The embassy attack, one of the worst in recent memory, followed deadly U.S. airstrikes on Sunday that killed 25 fighters of the Iran-backed militia in Iraq.
BAGHDAD — Dozens of angry Iraqi Shiite militia supporters broke into the U.S. Embassy compound in Baghdad on Tuesday after smashing a main door and setting fire to a reception area, prompting tear gas and sounds of gunfire.
An Associated Press reporter at the scene saw flames rising from inside the compound and at least three U.S. soldiers on the roof of the main embassy building. There was a fire at the reception area near the parking lot of the compound but it was unclear what had caused it. A man on a loudspeaker urged the mob not to enter the compound, saying: “The message was delivered.”
The embassy attack, one of the worst in recent memory, followed deadly U.S. airstrikes on Sunday that killed 25 fighters of the Iran-backed militia in Iraq, the Kataeb Hezbollah. The U.S. military said the airstrikes were in retaliation for last week’s killing of an American contractor in a rocket attack on an Iraqi military base that it had blamed on the militia.
Dozens of protesters pushed into the compound after smashing the gate used by cars to enter the embassy. The protesters, many in militia uniform, stopped in a corridor after about 5 meters (16 feet), and were only about 200 meters away from the main building. Half a dozen U.S. soldiers were seen on the roof of the main building, their guns were pointed at the protesters.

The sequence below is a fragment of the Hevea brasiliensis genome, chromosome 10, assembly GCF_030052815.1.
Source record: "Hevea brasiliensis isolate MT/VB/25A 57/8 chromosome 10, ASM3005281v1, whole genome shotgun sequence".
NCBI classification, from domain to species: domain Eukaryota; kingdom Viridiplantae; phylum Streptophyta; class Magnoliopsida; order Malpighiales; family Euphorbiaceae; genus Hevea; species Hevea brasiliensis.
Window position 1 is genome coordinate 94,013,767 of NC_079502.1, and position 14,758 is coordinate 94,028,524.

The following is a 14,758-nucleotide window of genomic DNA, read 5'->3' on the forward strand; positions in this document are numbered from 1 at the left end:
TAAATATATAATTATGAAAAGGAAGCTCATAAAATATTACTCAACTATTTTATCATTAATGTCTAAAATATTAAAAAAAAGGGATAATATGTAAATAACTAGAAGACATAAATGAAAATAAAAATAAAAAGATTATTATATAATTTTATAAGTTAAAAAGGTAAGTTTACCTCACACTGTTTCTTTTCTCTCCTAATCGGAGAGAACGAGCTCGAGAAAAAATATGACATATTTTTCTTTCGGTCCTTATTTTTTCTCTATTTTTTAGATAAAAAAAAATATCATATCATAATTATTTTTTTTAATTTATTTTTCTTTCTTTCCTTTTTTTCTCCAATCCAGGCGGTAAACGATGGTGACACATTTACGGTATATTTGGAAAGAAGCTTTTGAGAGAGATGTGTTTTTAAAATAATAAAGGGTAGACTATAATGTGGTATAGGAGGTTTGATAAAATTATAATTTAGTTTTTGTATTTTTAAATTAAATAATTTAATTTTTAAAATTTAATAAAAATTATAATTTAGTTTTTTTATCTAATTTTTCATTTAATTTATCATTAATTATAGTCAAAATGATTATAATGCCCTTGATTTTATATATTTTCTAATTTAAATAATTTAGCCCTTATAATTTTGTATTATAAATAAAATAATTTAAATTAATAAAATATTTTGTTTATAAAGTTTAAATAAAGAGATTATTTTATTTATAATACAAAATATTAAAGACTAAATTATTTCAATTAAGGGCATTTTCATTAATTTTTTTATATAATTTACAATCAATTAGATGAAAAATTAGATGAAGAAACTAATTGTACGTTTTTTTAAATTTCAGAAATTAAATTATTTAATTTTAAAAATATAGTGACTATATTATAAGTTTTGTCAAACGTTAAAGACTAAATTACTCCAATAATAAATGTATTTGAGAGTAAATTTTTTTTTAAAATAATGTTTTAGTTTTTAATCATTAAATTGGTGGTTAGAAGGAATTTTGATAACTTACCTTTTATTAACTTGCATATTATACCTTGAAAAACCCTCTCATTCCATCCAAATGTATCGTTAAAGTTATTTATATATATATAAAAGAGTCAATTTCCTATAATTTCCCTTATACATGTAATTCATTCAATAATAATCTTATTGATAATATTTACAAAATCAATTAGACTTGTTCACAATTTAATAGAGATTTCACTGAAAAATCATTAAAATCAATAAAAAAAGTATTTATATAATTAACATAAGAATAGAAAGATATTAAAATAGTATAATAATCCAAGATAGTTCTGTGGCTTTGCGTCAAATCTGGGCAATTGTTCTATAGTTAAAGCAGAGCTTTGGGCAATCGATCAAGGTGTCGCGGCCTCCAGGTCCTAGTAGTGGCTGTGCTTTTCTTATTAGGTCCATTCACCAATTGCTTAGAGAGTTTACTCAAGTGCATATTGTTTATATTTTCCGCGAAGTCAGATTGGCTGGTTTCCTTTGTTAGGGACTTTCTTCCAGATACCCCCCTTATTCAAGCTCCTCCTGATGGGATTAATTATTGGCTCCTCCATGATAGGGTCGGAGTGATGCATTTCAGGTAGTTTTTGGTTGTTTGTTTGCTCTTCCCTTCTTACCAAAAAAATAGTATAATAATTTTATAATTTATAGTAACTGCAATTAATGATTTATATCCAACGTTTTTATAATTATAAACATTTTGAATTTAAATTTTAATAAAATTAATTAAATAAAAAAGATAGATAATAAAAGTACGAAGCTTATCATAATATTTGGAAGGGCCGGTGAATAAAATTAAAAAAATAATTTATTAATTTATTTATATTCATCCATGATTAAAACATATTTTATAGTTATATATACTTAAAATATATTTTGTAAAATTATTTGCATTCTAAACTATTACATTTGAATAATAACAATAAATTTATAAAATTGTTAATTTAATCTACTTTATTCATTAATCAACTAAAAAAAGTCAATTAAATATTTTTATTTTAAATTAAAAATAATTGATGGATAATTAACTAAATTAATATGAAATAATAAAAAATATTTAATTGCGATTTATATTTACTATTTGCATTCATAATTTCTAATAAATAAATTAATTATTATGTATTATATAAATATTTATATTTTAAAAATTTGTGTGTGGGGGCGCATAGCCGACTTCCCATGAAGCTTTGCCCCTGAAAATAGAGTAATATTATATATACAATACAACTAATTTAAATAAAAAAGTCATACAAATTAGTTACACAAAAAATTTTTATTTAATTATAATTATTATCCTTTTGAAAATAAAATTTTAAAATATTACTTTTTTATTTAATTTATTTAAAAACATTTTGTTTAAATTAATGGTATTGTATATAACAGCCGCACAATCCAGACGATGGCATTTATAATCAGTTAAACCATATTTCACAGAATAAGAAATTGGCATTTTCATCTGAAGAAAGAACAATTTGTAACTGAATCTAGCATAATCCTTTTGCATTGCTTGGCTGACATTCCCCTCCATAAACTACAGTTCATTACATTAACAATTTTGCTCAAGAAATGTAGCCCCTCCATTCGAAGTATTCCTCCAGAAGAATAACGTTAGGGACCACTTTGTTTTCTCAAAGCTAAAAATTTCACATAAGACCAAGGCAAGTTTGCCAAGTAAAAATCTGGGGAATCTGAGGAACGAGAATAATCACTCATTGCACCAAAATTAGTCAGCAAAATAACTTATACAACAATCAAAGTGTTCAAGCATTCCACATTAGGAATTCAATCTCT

Smoke from the tear gas rose in the area, and at least three of the protesters appeared to have difficulties breathing. It wasn’t immediately known whether the embassy staff had remained inside the main building or were evacuated at some point. There was no immediate comment from the U.S. Embassy.
The protesters hanged a poster on the wall: “America is an aggressor,” and some commanders of militia factions loyal to Iran joined the protesters. Among those was Hadi al-Amiri, the head of the state-sanctioned paramilitary Popular Mobilization Units, the umbrella group for the Iran-backed militias.
Yassine al-Yasseri, Iraq’s interior minister, also appeared outside the embassy at one point and walked around to inspect the scene. He told the AP that the prime minister had warned the U.S. strikes on the Shiite militiamen would have serious consequences.
“This is one of the implications,” al-Yasseri said. “This is a problem and is embarrassing to the government.”
He said more security will be deployed to separate the protesters from the embassy, an indication the Iraqi troops would not move in to break up the crowd by force.
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